4 May 2016

Nauru points to advocates over refugee protests

7:30 pm on 4 May 2016

The Nauru President says advocates and activists have overstepped the line by telling refugees and asylum seekers to quit their jobs and become full-time protesters.

Protest on Nauru

Protest on Nauru Photo: supplied Refugee Action Coalition

Baron Waqa issued a video message on the government website a day after the Australian immigration minister, Peter Dutton, blamed refugee advocates for two refugees setting fire to themselves in the past week.

One of them has since died.

Mr Waqa says refugees are not in detention but enjoy the same freedoms enjoyed by Nauruans, although refugees have better facilities than locals.

He says reports from support workers on the island suggest many employed refugee and asylum seekers are being instructed by activists to stay away from work.

Protest on Nauru

Protest on Nauru Photo: supplied Refugee Action Coalition

Mr Waqa says there's a time when one must be realistic and accept the circumstances.

Access to Nauru is heavily restricted, with media representatives required to pay $US5000 as a non-refundable visa application fee.

New Zealand as well as Australian citizens also need a local sponsor, who risks jail if visa conditions are breached.

One foreign journalist, from the Australian, has been admitted since Nauru hiked the visa fee forty-fold two years ago. It is not known if that journalist was charged the visa application fee.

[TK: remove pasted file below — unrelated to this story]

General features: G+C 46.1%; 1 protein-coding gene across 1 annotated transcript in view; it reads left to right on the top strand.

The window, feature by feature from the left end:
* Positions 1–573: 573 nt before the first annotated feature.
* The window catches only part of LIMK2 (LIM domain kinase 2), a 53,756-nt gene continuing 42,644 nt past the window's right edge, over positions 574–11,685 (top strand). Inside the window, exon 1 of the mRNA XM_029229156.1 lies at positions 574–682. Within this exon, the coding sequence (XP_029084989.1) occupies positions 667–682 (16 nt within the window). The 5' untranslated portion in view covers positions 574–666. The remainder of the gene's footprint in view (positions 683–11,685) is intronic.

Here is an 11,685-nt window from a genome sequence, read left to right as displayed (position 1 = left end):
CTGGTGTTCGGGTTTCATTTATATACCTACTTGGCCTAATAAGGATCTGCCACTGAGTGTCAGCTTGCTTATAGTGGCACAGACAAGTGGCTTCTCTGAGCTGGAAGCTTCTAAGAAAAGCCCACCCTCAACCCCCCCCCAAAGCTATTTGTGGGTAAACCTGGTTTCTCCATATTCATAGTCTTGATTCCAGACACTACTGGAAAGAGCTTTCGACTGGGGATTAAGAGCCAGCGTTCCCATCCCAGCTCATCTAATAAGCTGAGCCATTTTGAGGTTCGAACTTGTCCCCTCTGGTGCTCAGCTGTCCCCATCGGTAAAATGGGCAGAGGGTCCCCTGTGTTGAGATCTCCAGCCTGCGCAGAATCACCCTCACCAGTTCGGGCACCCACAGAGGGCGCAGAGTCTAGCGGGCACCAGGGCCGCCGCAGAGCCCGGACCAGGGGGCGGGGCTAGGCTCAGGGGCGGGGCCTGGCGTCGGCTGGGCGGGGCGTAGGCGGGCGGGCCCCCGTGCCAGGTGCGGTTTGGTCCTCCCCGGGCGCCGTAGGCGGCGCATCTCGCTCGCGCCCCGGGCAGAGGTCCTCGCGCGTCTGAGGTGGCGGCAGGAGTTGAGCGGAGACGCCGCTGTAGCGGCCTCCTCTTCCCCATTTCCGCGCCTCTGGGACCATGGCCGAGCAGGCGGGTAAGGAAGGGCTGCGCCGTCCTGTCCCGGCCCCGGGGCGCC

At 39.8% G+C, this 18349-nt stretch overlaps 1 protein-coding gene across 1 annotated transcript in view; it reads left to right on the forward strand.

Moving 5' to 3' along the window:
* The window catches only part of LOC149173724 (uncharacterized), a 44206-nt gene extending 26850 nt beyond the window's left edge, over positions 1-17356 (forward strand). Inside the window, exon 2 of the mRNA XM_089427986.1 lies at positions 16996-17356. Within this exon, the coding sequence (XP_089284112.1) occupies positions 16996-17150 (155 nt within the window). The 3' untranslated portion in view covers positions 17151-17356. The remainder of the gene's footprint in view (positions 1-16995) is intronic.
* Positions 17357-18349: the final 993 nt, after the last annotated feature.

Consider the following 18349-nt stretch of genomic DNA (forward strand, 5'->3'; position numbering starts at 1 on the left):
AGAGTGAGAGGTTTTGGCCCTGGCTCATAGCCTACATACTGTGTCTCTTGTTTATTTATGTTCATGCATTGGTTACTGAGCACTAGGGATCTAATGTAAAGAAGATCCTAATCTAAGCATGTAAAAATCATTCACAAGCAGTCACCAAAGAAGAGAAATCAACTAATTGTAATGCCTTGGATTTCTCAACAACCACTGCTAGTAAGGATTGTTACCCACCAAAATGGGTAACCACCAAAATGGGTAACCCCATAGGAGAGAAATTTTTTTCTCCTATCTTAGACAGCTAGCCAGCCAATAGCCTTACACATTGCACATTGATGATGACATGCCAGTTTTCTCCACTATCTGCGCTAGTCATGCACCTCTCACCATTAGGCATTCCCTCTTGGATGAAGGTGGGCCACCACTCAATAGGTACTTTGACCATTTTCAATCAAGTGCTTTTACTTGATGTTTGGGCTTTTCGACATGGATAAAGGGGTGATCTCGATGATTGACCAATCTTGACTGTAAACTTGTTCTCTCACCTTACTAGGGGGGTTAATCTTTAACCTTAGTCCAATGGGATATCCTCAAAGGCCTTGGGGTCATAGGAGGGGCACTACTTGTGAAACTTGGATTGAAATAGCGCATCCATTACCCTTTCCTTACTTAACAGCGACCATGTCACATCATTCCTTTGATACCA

Refugee self harm a result of 'limbo' situation

Australian authorities have told refugees and asylum seekers they can either go home, or settle elsewhere but they will never settle in Australia.

The Nauru Government has told them there is no long term option to stay in Nauru.

A suspended Nauru opposition MP says refugees on the island need clear information from Australia as to what their permanent options are.

Sprent Dabwido said some people have resorted to self harm and suicide due to the stress of not knowing what the future holds, and the fact that their plan to reach Australia has been thwarted.

"They are frustrated that they probably expect to be here from three to five years, but if you don't tell them that and if you don't give them a way to go then some of them cannot handle it, and they're very demanding now that they should go to Australia," he said.

Sprent Dabwido said Australia must take more initiative in resettling the refugees.

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